screening Fukushima's potatoes for radiation. These lab technicians work for the Japanese farmers union, not the government, after a couple of disastrous years when Japanese consumers, scared of radioactive fallout, wouldn't buy the regions produce. Farmers are fighting science with signs. Now everyone's harvest gets tested. The crops get certified, and sales are improving. The farmers union says this year 99% of crops tested from Fukushima have shown zero extra radiation. But that's from land which people are permitted to cultivate. Closer to the damaged nuclear plant the future is darker. Villages are still empty. Farming here would be possible for decades. Radiation levels are to hide. But some residents will eventually come back. Simply they have no other assets or no place to go -- too high. This doctor runs a research project calculating how much radiation people have already absorbed, so they can make an informed decision about returning home.We Japanese have to live in contamination. So how to live with the contamination.Abandoned villages face a fractured future where radiation levels may fall to something that's tolerable for very much older erable for very much older people, but the young people from here may decide it's too risky to ever come home. For a young man X aisle from his village, what's right for his health doesn't work for his heart -- X aisle -- banished.I had a culture in my birthplace, now I've had to find another identity and I'm not comfortable with the big shift that entailed.The destruction of lives is what is making people sick in Fukushima right now labour has bought itself a battle over plans, if it wins the election, to move at the guard naval base from -- Garden Island naval base from Sydney to Brisbane. Both the NSW government and defence experts have criticised the plan. SBS senior reporter Lee Hatcher is at Garden Island. That shows there's quite a history to this, isn't the? is, isn't the?Lee Link there have been arguments over this prime priests of Sydney Harbour real estate for decades, but the island's history and the Navy's plays here go much further back than that.Within 10 days of the arrival of the first fleet Garden Island was used. By the mid18 50s planning was under way to set up a naval base there. The Commonwealth took over in 2002. 4000 work on the base, nearly 3000 in associated industries. The government want to ship operations from here and divide it between Sydney, Townsville, Cairns, Darwin and Perth. in and Perth.It would help open up Garden Island for new uses such as greater public green spaces on Sydney 's for sure. It could create new jobs in Sydney, Perth, Darwin, Townsville and cares Cairns.The major security challenges are to the North, north-east and north-west, far from Sydney. But yet the NSW government says the move would be devastating with the loss of $470 million a year for the economy of the state. Only in May this year the defence white paper ruled against relocating to Brisbane because of the $6 billion cost.Despite the consideration in the defence white paper, despite the consideration of the former prime minister and defence Minister, we now have a thought bubble coming that will devastate at least 4000 families across this city.If you were to shift Garden Island to Brisbane that means that ships can get to Asia 24 hours faster. The only forces that need to get need to get somewhere in that kind of time frame our special forces travelling by air. For all the crises we will see in the future, having an extra 24 hours is of marginal benefit compared to the enormous cost shifting operations. Sydney Harbour is the only deepwater port on the Australian East Coast, the thought of moving Garden Island to Brisbane is nonsense.But the cruise industry sees an opportunity.Tourists want to visit this magnificent harbour, the most beautiful in the world. What would be a disaster for tourism is if we have to put a no vacancy sign at North Head during the peak during the peak of the cruise ship industry. Sydney Harbour needs new facilities and ew facilities and Garden Island is the only realistic is the only realistic option.If the government is returned a three person task force would consider this plan for two years, and if it then gets the go-ahead the move would be complete by 2030. The mortgage belt seat of Boothby in Adelaide's southern suburbs is the most marginal Liberal seat in the country. For a while the electorate looked like falling to the Labor Party for the first time since 1949. But then Kevin Rudd rolled Julia Gillard, the hometown hero. 98,000 voters live here and just 100 of them could change Boothby's political fate.The margin will vary depending on where you look, some would say no .6 and some would go no .6, we will go 0.6 for the sake of this. That's only a couple of hundred votes that I need to make up.It is Annabel Di considers' second tilt at Boothby, the margin further narrowed by a margin change. This is typical of middle-class suburbs around the nation.We want to see a healthy economy in Australia.The costs of electricity, wages, super, work cover.It should be Labor's best chance for a win.If you can pick one up k one up against the odds in SA that takes pressure off what's going on for Labor in the other states. Despite losing ground at each election since 1996, Andrew South Court thinks he has been given an unexpected boost I Boothby expatriate Julia Gillard.The Labor Party had built the entire campaign around Julia Gillard's local credentials. Unfortunately for them Kevin Rudd came along and knifed the hometown girl.Tony Abbott's pledge to spend $500 million fixing a local million fixing a local traffic bottleneck also gave him a bounce. Accusations of dirty tricks were quick to focus surfaceit was a deliberate lie designed to damage me. It was actively promoted by the Labor Party to journalists. It was way beyond a personal attack. It was a disgrace.I knew nothing of it, I don't condone it. We have fixed it and moved on.Even though Boothby is the most marginal Liberal Street as we go into the election, I suspect it will be slightly safer for Andrew after the election.The former GP quietly hoping for a health role in an abbot government. One World News Australia tomorrow night, a man and his hat. Bob Katter's secret weapon, making friends and seeking votes on the campaign trail. Australia's farmers say they have been ignored in the election campaign. Even the National party, traditionally the staunch defenders of the bush, has been quiet on agriculture. The National Farmers Federation has warned leaders they risk alienating primary producers because of the lack of ause of the lack of policy. 2012 was the year of the farmer. 2013, it seems, is not. It is week three in the election campaign and farmers are feeling left out, saying they are being ignored by the major parties.I've gone past being angry, I'm cynical about it. Farmers are certainly very surprised politicians are so afraid of the F-word, farmers. There's very little mention of agriculture or our industry.Farmers like Michael Champion,rmers like Michael Champion, who has a farm in Robertson in NSW, it is a huge letdown.It surprises me even the National party, a party supporting farmers, can't get on board and talk about some of those things, even if it is only five or 10%. Farming is increasingly tough. There's an ageing workforce. They work longer hours than most, but the average disposable income is considerably lower.ble income is considerably lower. And the workload is increasing. By 2050 the world 's production of food will need to increase by 70% to meet global demand. Bob Katter says Australia is heading in the wrong direction if it wants to help meet that shortfall.Because they're running around the telling us we're going to be the food bowl of Asia, somewhere between seven and 15 years your ven and 15 years your country will be a net importer of food.The country 's top farmers lobby group has released a scorecard rating the policies of the major parties and the Greens across five key areas. None scored well. The Greens scored the lowest. Labor scored just eight. But the Coalition, including the farmer friendly Nationals, fell behind Labor.It may be the first time that Labor has done better than the Coalition on agriculture policy and I welcome that.The shadow agriculture minister didn't return our calls, but Barnaby Joyce says it's too early to judge his party.The Coalition policy has not been released yet. I do think it was a bit rich that people did an assessment before we have released the policy.Why has the National party not released any policies when you're supposed to be the party for farmers?I have seen it, and it's coming out in the next couple of days.He hopes that is not too late to reassure Australia's 300,000 agricultural workers that he's still on the side. -- the side. Coming up on 'Insight', parole. In the week of scathing criticism of Victoria 's parole system, tonight 's 'Insight' is talking to victims, offenders, parole board members and police to find out whether systems across the country are broken. Jenny Brockie joins us now. What are people saying about the way parole systems are working, or not working?The kinds of things we will look at tonight will be the information parole boards across the country rely on when they decide whether to release a prisoner. Whether they have face-to-face meetings with the prisoners. Whether they're getting independent assessments about the prisoners, also what sort of supervision is in place. Finally we will look at whether the corrections departments across the country actually have the resources to do all that to ensure that the community is e that the community is safe.Thank you, Jenny. That's 'Insight' tonight at 8:30pm on SBS One. It's a sign of the times we know only too well, bumbling pedestrians looking at smart phones instead of watching the traffic. A US study of 35,000 teenagers has found a dramatic increase in d a dramatic increase in the number of pedestrians being killed. Here users are being urged to watch for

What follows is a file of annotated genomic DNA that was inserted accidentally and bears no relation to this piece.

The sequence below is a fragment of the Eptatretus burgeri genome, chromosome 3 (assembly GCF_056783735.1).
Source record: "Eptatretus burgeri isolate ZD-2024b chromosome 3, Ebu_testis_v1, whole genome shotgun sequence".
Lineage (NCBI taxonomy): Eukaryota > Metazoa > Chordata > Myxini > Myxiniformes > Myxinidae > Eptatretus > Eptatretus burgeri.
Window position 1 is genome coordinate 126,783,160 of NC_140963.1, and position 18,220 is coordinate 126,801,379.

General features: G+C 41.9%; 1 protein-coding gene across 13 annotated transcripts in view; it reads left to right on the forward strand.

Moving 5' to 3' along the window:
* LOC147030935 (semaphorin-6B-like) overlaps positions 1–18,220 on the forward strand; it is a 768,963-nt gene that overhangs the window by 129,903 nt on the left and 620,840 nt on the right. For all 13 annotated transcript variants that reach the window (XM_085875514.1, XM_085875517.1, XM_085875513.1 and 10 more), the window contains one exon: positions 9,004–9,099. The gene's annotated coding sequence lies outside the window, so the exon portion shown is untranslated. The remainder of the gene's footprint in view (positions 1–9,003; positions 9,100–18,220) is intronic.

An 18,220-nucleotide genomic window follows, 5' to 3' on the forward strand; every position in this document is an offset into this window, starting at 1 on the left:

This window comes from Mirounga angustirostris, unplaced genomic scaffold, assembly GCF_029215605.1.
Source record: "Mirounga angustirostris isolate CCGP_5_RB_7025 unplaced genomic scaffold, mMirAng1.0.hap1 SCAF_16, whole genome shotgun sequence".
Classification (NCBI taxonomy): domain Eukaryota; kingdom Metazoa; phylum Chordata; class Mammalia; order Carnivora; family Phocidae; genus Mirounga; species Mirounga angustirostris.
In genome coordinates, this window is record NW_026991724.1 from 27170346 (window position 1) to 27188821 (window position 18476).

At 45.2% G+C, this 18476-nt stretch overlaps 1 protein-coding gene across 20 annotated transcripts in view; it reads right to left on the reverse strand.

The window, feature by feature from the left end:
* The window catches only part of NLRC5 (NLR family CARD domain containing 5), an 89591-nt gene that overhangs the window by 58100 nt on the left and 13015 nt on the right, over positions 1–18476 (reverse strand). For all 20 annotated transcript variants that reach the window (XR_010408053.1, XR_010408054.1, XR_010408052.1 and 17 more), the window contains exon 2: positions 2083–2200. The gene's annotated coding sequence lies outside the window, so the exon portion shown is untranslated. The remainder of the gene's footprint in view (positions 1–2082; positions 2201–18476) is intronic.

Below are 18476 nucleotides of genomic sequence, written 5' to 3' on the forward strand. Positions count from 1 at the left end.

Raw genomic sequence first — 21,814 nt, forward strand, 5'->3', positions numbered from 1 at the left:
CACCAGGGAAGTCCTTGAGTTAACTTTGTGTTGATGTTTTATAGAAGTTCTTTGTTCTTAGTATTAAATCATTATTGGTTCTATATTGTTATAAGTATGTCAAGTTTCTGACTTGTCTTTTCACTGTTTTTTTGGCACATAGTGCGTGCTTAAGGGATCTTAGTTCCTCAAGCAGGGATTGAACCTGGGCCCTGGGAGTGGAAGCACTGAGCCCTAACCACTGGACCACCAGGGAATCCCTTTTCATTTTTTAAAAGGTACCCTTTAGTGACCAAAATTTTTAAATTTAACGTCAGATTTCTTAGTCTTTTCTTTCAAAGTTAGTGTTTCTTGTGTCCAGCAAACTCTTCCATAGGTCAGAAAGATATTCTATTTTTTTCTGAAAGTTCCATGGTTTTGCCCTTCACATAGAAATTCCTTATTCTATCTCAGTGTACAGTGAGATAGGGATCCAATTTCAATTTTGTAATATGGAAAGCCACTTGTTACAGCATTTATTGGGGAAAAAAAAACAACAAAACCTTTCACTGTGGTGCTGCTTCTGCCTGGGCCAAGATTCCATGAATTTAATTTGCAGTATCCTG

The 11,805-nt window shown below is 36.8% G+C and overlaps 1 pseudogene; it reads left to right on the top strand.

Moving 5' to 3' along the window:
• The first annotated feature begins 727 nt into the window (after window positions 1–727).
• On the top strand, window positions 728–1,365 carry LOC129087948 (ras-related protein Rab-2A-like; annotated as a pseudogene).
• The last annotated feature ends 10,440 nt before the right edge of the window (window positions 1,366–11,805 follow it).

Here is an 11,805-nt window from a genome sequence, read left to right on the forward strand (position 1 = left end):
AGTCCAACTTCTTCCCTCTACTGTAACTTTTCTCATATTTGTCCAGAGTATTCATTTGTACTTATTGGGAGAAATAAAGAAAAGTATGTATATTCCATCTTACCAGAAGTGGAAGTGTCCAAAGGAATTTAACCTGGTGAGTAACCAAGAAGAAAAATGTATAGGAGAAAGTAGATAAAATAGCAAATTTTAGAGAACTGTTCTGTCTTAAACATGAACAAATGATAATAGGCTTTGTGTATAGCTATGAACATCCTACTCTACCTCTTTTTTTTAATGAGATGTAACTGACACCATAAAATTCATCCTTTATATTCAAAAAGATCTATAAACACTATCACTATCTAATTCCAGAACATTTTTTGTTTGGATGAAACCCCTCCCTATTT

the study in 17 US states found that mobile phones, headphones and tablets can be a deadly distraction. The number of pedestrians injured while using those devices has gone up by 25% over five years according to the American -based global network Said Kids. Your texting and your head is down and you stepped right out into the street.Completely unaware. While teenagers are most at risk, everyone does it.I can focus on it all at the same time.In Australia the statistics are unclear and stop anecdotal evidence r and stop anecdotal evidence indicates Australia is in danger of heading the same way. We spotted many people doing it here. Many are unaware of the traffic around them. Did you notice the cars?Out of the corner of my eye, yes.I stopped before I did anything.This footage at a Melbourne train station shows what can happen. The Australian mobile telecommunications Association shows Australia has 30 million phones in operation and it is urging a commonsense approach by users.If you're about to cross the road or there are trains, buses, trains in ins, buses, trains in your immediate facility delay what you are doing. Pay attention to your surrounding environment and be careful -- vicinity.